One topic I enjoy covering in my own work is sanity versus insanity. The question of whether any of us are truly sane is one that never fails to keep me searching for the right answer. While we may never really know (nor will there ever really be a ‘right’ answer, in my opinion), it’s interesting to ponder and speculate. Is what we see real? Are those considered insane truly insane, or are they merely open to and accepting of another reality that the rest of us are not?
Jeremy Benson’s film Girl in Woods addresses these very questions.
The film’s blurb is as follows:
“The death of her fiancé leaves Grace abandoned in a harsh mountain wilderness. Struggling against the elements and fighting off starvation, the fragile shell of her sanity begins to crack. Her situation worsens when she notices a dark figure stalking her every step. Through memories of her mother and father, Grace finds a long-forgotten truth about herself. It is this secret, long hidden away, that will either lead her to safety or down a path of horror beyond anything she could comprehend.”
We’re taken on the journey of a young woman by the name of Grace (Juliet Reeves). From the start, it is very much implied that all is not well with her. As a child, she experienced the great trauma (which we are shown) of seeing her father (Lee Perkins) commit suicide and, of course, she carries this into her adulthood despite attempts at what some might call a normal life.
We see Grace traveling with her boyfriend Jim (Jeremy London) for what’s supposed to be a romantic getaway into the Smoky Mountains. While in the car, she has a rather disturbing vision of him. When he asks her what’s wrong, she tries to play it off and ignore it. Upon reaching the cabin, the couple tries to settle in and enjoy their time together. That very evening, he proposes marriage, to which she responds favorably. In that moment, the two seem to be well on their way to a happy, fulfilling life, right?
The following morning, Grace and Jim set out on a hike in the very beautiful mountainous woods. As they venture further away from the cabin, she seems distracted – not fully present. As Jim tries reaching her, telling her how much she means to him, she brushes him off (perhaps she is afraid of old ghosts returning and eventually sabotaging their relationship?). When Jim goes to their supplies, including his hunting rifle, nearby, we hear a gunshot and Jim is shot through the head and instantly killed. Interestingly, it’s never clear whether or not the shot was fired from Jim’s gun (it’s possible) or from somewhere else. And if it was from his own gun, was it accidental or self-inflicted? Again, either is possible and a clear answer is avoided, therefore adding to the mystery of an already intriguing and very twisted plot.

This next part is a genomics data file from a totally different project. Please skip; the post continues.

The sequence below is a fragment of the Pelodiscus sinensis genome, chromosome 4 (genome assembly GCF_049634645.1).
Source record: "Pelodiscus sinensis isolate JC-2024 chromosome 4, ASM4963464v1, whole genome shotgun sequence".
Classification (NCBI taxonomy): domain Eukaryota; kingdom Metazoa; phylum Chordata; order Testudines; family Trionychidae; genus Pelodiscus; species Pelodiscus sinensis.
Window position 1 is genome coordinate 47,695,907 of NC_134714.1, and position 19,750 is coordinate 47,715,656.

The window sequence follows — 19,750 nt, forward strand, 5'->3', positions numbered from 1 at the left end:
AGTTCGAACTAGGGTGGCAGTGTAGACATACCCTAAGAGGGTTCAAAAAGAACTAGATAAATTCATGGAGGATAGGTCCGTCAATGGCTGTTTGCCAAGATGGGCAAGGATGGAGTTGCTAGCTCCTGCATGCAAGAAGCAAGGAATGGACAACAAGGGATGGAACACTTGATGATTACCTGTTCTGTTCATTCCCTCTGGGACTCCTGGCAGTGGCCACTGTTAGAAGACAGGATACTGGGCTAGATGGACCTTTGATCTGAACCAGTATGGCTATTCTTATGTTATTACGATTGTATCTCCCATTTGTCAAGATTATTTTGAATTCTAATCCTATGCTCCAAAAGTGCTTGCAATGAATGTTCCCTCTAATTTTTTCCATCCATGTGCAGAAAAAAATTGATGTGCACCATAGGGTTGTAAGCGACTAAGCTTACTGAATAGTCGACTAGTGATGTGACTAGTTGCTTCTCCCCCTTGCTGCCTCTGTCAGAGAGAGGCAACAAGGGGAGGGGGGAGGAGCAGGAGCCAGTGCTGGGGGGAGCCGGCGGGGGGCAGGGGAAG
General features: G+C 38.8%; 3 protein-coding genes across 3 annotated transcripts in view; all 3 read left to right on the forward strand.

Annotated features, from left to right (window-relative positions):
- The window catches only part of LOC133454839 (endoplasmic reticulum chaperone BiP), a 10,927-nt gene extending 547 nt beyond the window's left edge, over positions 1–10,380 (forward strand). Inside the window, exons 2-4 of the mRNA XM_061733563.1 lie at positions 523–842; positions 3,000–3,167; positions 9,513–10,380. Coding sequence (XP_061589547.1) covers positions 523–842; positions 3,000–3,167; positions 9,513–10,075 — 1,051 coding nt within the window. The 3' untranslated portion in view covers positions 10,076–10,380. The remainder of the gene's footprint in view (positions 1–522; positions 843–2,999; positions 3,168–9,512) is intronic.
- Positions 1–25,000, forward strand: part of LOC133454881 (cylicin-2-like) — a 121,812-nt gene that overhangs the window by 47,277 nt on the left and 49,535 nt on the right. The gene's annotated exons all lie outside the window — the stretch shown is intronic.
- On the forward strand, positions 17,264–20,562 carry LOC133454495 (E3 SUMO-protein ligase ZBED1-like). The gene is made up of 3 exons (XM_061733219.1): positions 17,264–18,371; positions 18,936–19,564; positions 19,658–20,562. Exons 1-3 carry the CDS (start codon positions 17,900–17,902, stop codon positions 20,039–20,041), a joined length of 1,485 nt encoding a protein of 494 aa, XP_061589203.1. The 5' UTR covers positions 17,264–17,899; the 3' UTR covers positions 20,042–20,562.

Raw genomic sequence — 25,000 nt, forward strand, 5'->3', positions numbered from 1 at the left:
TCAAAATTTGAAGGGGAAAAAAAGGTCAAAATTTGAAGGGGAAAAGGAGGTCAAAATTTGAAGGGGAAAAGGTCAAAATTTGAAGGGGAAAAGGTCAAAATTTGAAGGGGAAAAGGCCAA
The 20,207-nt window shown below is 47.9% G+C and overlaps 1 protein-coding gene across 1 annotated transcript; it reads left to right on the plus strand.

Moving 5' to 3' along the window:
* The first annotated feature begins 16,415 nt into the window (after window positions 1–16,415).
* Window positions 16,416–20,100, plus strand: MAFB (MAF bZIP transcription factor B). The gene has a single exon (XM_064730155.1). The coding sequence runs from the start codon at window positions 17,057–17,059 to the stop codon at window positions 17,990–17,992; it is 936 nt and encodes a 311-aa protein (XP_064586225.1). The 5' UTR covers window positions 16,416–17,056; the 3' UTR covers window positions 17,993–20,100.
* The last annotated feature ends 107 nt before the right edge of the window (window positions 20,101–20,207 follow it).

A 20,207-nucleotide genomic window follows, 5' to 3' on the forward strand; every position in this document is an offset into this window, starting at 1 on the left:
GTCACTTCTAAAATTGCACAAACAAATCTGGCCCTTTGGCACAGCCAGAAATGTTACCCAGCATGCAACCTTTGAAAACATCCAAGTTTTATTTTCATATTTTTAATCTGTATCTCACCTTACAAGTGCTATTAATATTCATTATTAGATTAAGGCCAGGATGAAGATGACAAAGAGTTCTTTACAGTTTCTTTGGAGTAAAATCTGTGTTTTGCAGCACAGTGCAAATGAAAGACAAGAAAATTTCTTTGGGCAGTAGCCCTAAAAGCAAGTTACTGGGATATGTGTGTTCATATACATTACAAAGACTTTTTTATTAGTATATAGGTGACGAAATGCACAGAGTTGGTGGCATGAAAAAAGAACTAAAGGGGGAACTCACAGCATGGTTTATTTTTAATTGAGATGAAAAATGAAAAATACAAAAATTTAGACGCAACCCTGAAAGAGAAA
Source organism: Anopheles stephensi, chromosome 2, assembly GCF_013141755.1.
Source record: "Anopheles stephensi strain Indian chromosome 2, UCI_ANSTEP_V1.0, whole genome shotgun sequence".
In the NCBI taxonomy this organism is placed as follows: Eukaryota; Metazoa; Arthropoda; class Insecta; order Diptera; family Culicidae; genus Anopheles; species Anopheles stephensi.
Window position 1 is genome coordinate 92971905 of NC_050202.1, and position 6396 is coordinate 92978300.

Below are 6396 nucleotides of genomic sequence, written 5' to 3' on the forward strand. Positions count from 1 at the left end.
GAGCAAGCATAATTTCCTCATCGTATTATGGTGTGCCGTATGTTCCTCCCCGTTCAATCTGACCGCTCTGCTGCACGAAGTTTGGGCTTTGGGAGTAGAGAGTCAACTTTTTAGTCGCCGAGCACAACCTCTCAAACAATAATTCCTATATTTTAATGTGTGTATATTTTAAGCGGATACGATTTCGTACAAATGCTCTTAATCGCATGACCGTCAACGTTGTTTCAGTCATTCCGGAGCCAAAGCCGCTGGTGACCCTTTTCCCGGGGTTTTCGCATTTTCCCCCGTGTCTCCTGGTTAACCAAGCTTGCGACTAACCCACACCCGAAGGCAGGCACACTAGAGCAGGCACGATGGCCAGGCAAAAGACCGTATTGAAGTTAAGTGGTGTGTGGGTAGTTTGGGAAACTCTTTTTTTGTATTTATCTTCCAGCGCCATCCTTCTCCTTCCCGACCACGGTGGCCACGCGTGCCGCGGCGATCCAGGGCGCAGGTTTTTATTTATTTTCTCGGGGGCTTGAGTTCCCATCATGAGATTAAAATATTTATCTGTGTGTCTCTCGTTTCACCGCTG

After Jim collapses from the gunshot wound, Grace is understandably devastated and in shock. Her grief lapses her judgment and she buries (or hides?) the body. And of course, being that they are all the way out in the wilderness, no cell phone reception means no calling for help. This is where everything really seems to go downhill.
Up until now, Grace seems to at least be attempting to hold it together. But an injury to her hand becomes horribly infected, and now she also seems to be stalked by a strange, shadowy creature lurking among the brush. As she continues her struggle to survive the unforgiving wilderness, two parts of her personality appear. One could speculate them being the old “angel/devil on the shoulder of the one they are trying to influence”, but if you really want to get psychoanalytical, you could also say that it’s her super-ego versus her id. Either way, it is clear that she is descending into an abyss of madness, not knowing which is reality and what isn’t. And frankly, neither does the person watching the film. Bravo to the writers and filmmakers on accomplishing that one.
While she fights with the advice of her super-ego and id, she finds herself revisiting the gruesome memories of her past. We’re taken on this journey of twisting roads and dead ends as Grace tries to navigate not only the mountains, but also the labyrinth that is her childhood. We are given more of a glimpse of what home-life was for her growing up. But then we also end up asking ourselves the question of whether these memories are even real. And as for the shadowy figure that stalks her? Well, all she knows is that she must kill it in order to survive. And it just might be the key to opening up the truth about everything…
Girl in Woods is a great film. The locations are ideal and the cast is credible. Juliet Reeves’s realistic portrayal of a person struggling to cope with more than one tragedy while struggling to maintain her own sanity on a very dark and dangerous path is impressive. As an actress myself, I know how draining such a role can be and she pulls off a seamless performance. Charisma Carpenter‘s (Buffy the Vampire Slayer, Angel) rather eerie performance as Grace’s mother adds to the film’s creepiness quite nicely. The film is also well-shot, well-edited, and provides an audience with a gripping story-line.
For those of you seeking out a fast-paced, action-filled movie with jump-scares, Girl in Woods may seem a bit slow (and there was a point when I even thought the plot dragged a little, but that didn’t last very long). This movie is for folks who, like me, appreciate a good, extremely dark and twisted psychological journey that keeps you guessing right up until the very end.
Girl in Woods will be available to rent or own starting June 3rd on Comcast, DirecTV, iTunes, Dish, Amazon Instant, Google Play, Vudu and more.